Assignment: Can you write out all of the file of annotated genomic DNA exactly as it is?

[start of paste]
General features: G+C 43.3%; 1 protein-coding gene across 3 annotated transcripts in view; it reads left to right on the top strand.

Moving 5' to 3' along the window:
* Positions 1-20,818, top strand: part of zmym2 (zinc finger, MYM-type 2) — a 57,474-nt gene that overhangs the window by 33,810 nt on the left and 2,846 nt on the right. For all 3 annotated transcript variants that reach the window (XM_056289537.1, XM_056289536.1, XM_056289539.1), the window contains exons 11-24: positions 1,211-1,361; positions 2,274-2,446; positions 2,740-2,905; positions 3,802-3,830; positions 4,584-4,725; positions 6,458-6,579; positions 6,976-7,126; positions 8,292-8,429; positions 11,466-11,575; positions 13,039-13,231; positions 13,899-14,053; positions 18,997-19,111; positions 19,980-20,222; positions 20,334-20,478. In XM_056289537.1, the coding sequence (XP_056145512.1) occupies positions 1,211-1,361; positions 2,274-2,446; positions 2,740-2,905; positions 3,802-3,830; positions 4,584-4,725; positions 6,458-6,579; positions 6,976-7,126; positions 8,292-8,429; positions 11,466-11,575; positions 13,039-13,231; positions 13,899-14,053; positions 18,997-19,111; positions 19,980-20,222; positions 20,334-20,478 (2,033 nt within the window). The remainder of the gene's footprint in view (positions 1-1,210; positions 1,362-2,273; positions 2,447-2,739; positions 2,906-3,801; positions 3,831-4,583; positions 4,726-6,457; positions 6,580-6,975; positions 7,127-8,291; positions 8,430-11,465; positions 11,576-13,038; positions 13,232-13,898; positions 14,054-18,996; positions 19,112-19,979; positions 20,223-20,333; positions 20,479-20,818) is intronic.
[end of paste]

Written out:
General features: G+C 43.3%; 1 protein-coding gene across 3 annotated transcripts in view; it reads left to right on the top strand.

Moving 5' to 3' along the window:
* Positions 1-20,818, top strand: part of zmym2 (zinc finger, MYM-type 2) — a 57,474-nt gene that overhangs the window by 33,810 nt on the left and 2,846 nt on the right. For all 3 annotated transcript variants that reach the window (XM_056289537.1, XM_056289536.1, XM_056289539.1), the window contains exons 11-24: positions 1,211-1,361; positions 2,274-2,446; positions 2,740-2,905; positions 3,802-3,830; positions 4,584-4,725; positions 6,458-6,579; positions 6,976-7,126; positions 8,292-8,429; positions 11,466-11,575; positions 13,039-13,231; positions 13,899-14,053; positions 18,997-19,111; positions 19,980-20,222; positions 20,334-20,478. In XM_056289537.1, the coding sequence (XP_056145512.1) occupies positions 1,211-1,361; positions 2,274-2,446; positions 2,740-2,905; positions 3,802-3,830; positions 4,584-4,725; positions 6,458-6,579; positions 6,976-7,126; positions 8,292-8,429; positions 11,466-11,575; positions 13,039-13,231; positions 13,899-14,053; positions 18,997-19,111; positions 19,980-20,222; positions 20,334-20,478 (2,033 nt within the window). The remainder of the gene's footprint in view (positions 1-1,210; positions 1,362-2,273; positions 2,447-2,739; positions 2,906-3,801; positions 3,831-4,583; positions 4,726-6,457; positions 6,580-6,975; positions 7,127-8,291; positions 8,430-11,465; positions 11,576-13,038; positions 13,232-13,898; positions 14,054-18,996; positions 19,112-19,979; positions 20,223-20,333; positions 20,479-20,818) is intronic.